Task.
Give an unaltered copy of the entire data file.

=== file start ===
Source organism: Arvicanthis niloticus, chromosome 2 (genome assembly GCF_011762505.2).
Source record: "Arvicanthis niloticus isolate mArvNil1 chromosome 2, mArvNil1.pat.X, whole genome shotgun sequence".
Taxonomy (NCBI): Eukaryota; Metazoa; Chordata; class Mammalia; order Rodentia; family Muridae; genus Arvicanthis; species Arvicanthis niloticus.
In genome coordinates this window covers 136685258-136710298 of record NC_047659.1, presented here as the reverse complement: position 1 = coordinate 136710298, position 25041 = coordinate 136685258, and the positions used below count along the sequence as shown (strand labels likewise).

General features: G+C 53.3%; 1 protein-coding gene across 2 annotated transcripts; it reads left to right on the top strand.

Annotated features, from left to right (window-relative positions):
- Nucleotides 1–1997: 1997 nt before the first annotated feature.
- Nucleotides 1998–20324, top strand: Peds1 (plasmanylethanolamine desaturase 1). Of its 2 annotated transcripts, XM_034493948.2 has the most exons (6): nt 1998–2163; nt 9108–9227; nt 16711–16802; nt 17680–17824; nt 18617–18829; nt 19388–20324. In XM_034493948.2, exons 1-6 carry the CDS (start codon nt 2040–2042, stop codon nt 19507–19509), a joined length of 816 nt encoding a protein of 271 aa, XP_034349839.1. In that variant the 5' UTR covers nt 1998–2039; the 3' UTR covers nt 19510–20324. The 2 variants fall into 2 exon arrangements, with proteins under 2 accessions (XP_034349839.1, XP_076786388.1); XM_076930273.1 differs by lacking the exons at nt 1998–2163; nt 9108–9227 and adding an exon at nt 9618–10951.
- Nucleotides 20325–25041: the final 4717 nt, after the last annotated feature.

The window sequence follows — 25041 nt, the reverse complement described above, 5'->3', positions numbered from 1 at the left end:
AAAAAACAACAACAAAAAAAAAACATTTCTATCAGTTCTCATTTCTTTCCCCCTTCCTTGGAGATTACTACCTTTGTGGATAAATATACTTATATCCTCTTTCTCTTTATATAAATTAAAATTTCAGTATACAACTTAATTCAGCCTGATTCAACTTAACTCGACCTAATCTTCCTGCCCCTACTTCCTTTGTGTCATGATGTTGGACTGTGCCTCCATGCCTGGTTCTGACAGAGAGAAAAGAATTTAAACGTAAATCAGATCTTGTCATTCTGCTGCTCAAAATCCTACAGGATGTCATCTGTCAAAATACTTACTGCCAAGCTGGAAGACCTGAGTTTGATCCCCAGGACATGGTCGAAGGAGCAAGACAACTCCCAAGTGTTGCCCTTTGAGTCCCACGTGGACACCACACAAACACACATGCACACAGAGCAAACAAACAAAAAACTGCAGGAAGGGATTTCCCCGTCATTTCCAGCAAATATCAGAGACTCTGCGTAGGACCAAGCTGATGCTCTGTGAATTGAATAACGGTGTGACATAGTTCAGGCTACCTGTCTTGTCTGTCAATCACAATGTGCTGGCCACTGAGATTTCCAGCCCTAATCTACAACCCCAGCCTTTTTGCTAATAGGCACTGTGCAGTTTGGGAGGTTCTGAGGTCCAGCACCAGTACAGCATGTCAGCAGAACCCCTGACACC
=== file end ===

Source organism: Arvicanthis niloticus, chromosome 2 (genome assembly GCF_011762505.2).
Source record: "Arvicanthis niloticus isolate mArvNil1 chromosome 2, mArvNil1.pat.X, whole genome shotgun sequence".
Taxonomy (NCBI): Eukaryota; Metazoa; Chordata; class Mammalia; order Rodentia; family Muridae; genus Arvicanthis; species Arvicanthis niloticus.
In genome coordinates this window covers 136685258-136710298 of record NC_047659.1, presented here as the reverse complement: position 1 = coordinate 136710298, position 25041 = coordinate 136685258, and the positions used below count along the sequence as shown (strand labels likewise).

General features: G+C 53.3%; 1 protein-coding gene across 2 annotated transcripts; it reads left to right on the top strand.

Annotated features, from left to right (window-relative positions):
- Nucleotides 1–1997: 1997 nt before the first annotated feature.
- Nucleotides 1998–20324, top strand: Peds1 (plasmanylethanolamine desaturase 1). Of its 2 annotated transcripts, XM_034493948.2 has the most exons (6): nt 1998–2163; nt 9108–9227; nt 16711–16802; nt 17680–17824; nt 18617–18829; nt 19388–20324. In XM_034493948.2, exons 1-6 carry the CDS (start codon nt 2040–2042, stop codon nt 19507–19509), a joined length of 816 nt encoding a protein of 271 aa, XP_034349839.1. In that variant the 5' UTR covers nt 1998–2039; the 3' UTR covers nt 19510–20324. The 2 variants fall into 2 exon arrangements, with proteins under 2 accessions (XP_034349839.1, XP_076786388.1); XM_076930273.1 differs by lacking the exons at nt 1998–2163; nt 9108–9227 and adding an exon at nt 9618–10951.
- Nucleotides 20325–25041: the final 4717 nt, after the last annotated feature.

The window sequence follows — 25041 nt, the reverse complement described above, 5'->3', positions numbered from 1 at the left end:
AAAAAACAACAACAAAAAAAAAACATTTCTATCAGTTCTCATTTCTTTCCCCCTTCCTTGGAGATTACTACCTTTGTGGATAAATATACTTATATCCTCTTTCTCTTTATATAAATTAAAATTTCAGTATACAACTTAATTCAGCCTGATTCAACTTAACTCGACCTAATCTTCCTGCCCCTACTTCCTTTGTGTCATGATGTTGGACTGTGCCTCCATGCCTGGTTCTGACAGAGAGAAAAGAATTTAAACGTAAATCAGATCTTGTCATTCTGCTGCTCAAAATCCTACAGGATGTCATCTGTCAAAATACTTACTGCCAAGCTGGAAGACCTGAGTTTGATCCCCAGGACATGGTCGAAGGAGCAAGACAACTCCCAAGTGTTGCCCTTTGAGTCCCACGTGGACACCACACAAACACACATGCACACAGAGCAAACAAACAAAAAACTGCAGGAAGGGATTTCCCCGTCATTTCCAGCAAATATCAGAGACTCTGCGTAGGACCAAGCTGATGCTCTGTGAATTGAATAACGGTGTGACATAGTTCAGGCTACCTGTCTTGTCTGTCAATCACAATGTGCTGGCCACTGAGATTTCCAGCCCTAATCTACAACCCCAGCCTTTTTGCTAATAGGCACTGTGCAGTTTGGGAGGTTCTGAGGTCCAGCACCAGTACAGCATGTCAGCAGAACCCCTGACACC